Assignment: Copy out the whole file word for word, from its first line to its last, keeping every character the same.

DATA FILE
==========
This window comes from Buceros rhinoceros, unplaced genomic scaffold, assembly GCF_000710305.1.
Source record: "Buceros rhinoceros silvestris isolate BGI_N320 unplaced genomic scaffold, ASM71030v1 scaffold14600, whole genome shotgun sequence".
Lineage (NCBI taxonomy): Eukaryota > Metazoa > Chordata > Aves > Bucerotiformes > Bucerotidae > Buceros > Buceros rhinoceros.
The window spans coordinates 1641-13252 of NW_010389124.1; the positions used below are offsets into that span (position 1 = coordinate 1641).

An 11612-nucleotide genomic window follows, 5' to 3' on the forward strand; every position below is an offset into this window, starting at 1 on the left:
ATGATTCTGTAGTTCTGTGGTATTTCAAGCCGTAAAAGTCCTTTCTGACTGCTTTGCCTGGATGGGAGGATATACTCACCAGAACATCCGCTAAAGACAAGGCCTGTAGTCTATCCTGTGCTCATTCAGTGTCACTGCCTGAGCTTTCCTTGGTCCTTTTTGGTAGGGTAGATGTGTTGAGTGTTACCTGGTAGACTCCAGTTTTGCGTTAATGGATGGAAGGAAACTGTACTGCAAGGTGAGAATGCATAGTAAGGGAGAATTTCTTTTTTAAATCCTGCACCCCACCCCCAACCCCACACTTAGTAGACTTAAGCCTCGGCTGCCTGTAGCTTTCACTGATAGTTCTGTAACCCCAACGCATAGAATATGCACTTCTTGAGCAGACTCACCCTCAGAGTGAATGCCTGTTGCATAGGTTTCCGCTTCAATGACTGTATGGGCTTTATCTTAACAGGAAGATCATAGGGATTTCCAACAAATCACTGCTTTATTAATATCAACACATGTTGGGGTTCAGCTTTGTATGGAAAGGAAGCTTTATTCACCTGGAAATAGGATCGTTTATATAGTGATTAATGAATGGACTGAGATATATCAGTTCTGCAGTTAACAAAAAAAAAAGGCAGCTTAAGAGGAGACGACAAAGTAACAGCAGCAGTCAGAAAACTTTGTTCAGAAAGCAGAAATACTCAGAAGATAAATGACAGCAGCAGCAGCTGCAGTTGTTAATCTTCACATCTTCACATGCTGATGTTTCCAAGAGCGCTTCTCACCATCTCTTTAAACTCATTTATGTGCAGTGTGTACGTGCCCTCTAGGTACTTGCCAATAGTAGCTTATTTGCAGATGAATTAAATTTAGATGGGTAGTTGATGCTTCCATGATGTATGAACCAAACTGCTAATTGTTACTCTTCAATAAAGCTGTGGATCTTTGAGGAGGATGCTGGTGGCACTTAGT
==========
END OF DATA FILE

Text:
This window comes from Buceros rhinoceros, unplaced genomic scaffold, assembly GCF_000710305.1.
Source record: "Buceros rhinoceros silvestris isolate BGI_N320 unplaced genomic scaffold, ASM71030v1 scaffold14600, whole genome shotgun sequence".
Lineage (NCBI taxonomy): Eukaryota > Metazoa > Chordata > Aves > Bucerotiformes > Bucerotidae > Buceros > Buceros rhinoceros.
The window spans coordinates 1641-13252 of NW_010389124.1; the positions used below are offsets into that span (position 1 = coordinate 1641).

An 11612-nucleotide genomic window follows, 5' to 3' on the forward strand; every position below is an offset into this window, starting at 1 on the left:
ATGATTCTGTAGTTCTGTGGTATTTCAAGCCGTAAAAGTCCTTTCTGACTGCTTTGCCTGGATGGGAGGATATACTCACCAGAACATCCGCTAAAGACAAGGCCTGTAGTCTATCCTGTGCTCATTCAGTGTCACTGCCTGAGCTTTCCTTGGTCCTTTTTGGTAGGGTAGATGTGTTGAGTGTTACCTGGTAGACTCCAGTTTTGCGTTAATGGATGGAAGGAAACTGTACTGCAAGGTGAGAATGCATAGTAAGGGAGAATTTCTTTTTTAAATCCTGCACCCCACCCCCAACCCCACACTTAGTAGACTTAAGCCTCGGCTGCCTGTAGCTTTCACTGATAGTTCTGTAACCCCAACGCATAGAATATGCACTTCTTGAGCAGACTCACCCTCAGAGTGAATGCCTGTTGCATAGGTTTCCGCTTCAATGACTGTATGGGCTTTATCTTAACAGGAAGATCATAGGGATTTCCAACAAATCACTGCTTTATTAATATCAACACATGTTGGGGTTCAGCTTTGTATGGAAAGGAAGCTTTATTCACCTGGAAATAGGATCGTTTATATAGTGATTAATGAATGGACTGAGATATATCAGTTCTGCAGTTAACAAAAAAAAAAGGCAGCTTAAGAGGAGACGACAAAGTAACAGCAGCAGTCAGAAAACTTTGTTCAGAAAGCAGAAATACTCAGAAGATAAATGACAGCAGCAGCAGCTGCAGTTGTTAATCTTCACATCTTCACATGCTGATGTTTCCAAGAGCGCTTCTCACCATCTCTTTAAACTCATTTATGTGCAGTGTGTACGTGCCCTCTAGGTACTTGCCAATAGTAGCTTATTTGCAGATGAATTAAATTTAGATGGGTAGTTGATGCTTCCATGATGTATGAACCAAACTGCTAATTGTTACTCTTCAATAAAGCTGTGGATCTTTGAGGAGGATGCTGGTGGCACTTAGT